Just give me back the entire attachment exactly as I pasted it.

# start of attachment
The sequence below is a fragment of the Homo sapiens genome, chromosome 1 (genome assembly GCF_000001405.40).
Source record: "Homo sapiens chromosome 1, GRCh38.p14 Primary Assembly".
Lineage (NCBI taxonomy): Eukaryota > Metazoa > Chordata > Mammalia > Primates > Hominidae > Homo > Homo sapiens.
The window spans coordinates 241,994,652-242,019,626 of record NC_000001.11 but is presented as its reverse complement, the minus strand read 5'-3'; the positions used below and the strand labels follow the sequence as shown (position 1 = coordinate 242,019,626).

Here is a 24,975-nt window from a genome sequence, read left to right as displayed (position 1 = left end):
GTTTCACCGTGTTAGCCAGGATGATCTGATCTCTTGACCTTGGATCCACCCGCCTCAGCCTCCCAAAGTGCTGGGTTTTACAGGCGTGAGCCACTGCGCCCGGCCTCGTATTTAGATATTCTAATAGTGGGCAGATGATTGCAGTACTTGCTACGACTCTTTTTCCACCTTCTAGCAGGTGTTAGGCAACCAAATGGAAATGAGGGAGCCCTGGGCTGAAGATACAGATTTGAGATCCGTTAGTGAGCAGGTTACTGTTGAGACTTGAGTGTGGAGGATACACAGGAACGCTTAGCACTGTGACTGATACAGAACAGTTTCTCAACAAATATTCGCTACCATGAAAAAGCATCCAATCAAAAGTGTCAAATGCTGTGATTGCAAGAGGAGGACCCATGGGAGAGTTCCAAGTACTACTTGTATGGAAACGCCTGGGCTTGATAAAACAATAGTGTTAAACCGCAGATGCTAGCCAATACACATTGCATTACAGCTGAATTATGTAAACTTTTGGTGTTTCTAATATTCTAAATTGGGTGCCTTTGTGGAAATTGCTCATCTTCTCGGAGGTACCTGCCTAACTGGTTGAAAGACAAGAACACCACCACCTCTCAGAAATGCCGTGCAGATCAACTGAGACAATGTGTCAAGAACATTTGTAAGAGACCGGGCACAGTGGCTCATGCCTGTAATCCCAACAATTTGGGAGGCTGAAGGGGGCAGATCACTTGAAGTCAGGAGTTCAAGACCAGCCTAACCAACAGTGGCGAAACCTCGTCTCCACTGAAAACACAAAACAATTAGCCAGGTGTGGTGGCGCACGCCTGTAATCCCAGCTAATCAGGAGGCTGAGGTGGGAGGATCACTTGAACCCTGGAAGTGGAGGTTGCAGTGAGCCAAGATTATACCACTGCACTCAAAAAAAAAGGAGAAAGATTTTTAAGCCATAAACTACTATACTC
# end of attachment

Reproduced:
The sequence below is a fragment of the Homo sapiens genome, chromosome 1 (genome assembly GCF_000001405.40).
Source record: "Homo sapiens chromosome 1, GRCh38.p14 Primary Assembly".
Lineage (NCBI taxonomy): Eukaryota > Metazoa > Chordata > Mammalia > Primates > Hominidae > Homo > Homo sapiens.
The window spans coordinates 241,994,652-242,019,626 of record NC_000001.11 but is presented as its reverse complement, the minus strand read 5'-3'; the positions used below and the strand labels follow the sequence as shown (position 1 = coordinate 242,019,626).

Here is a 24,975-nt window from a genome sequence, read left to right as displayed (position 1 = left end):
GTTTCACCGTGTTAGCCAGGATGATCTGATCTCTTGACCTTGGATCCACCCGCCTCAGCCTCCCAAAGTGCTGGGTTTTACAGGCGTGAGCCACTGCGCCCGGCCTCGTATTTAGATATTCTAATAGTGGGCAGATGATTGCAGTACTTGCTACGACTCTTTTTCCACCTTCTAGCAGGTGTTAGGCAACCAAATGGAAATGAGGGAGCCCTGGGCTGAAGATACAGATTTGAGATCCGTTAGTGAGCAGGTTACTGTTGAGACTTGAGTGTGGAGGATACACAGGAACGCTTAGCACTGTGACTGATACAGAACAGTTTCTCAACAAATATTCGCTACCATGAAAAAGCATCCAATCAAAAGTGTCAAATGCTGTGATTGCAAGAGGAGGACCCATGGGAGAGTTCCAAGTACTACTTGTATGGAAACGCCTGGGCTTGATAAAACAATAGTGTTAAACCGCAGATGCTAGCCAATACACATTGCATTACAGCTGAATTATGTAAACTTTTGGTGTTTCTAATATTCTAAATTGGGTGCCTTTGTGGAAATTGCTCATCTTCTCGGAGGTACCTGCCTAACTGGTTGAAAGACAAGAACACCACCACCTCTCAGAAATGCCGTGCAGATCAACTGAGACAATGTGTCAAGAACATTTGTAAGAGACCGGGCACAGTGGCTCATGCCTGTAATCCCAACAATTTGGGAGGCTGAAGGGGGCAGATCACTTGAAGTCAGGAGTTCAAGACCAGCCTAACCAACAGTGGCGAAACCTCGTCTCCACTGAAAACACAAAACAATTAGCCAGGTGTGGTGGCGCACGCCTGTAATCCCAGCTAATCAGGAGGCTGAGGTGGGAGGATCACTTGAACCCTGGAAGTGGAGGTTGCAGTGAGCCAAGATTATACCACTGCACTCAAAAAAAAAGGAGAAAGATTTTTAAGCCATAAACTACTATACTC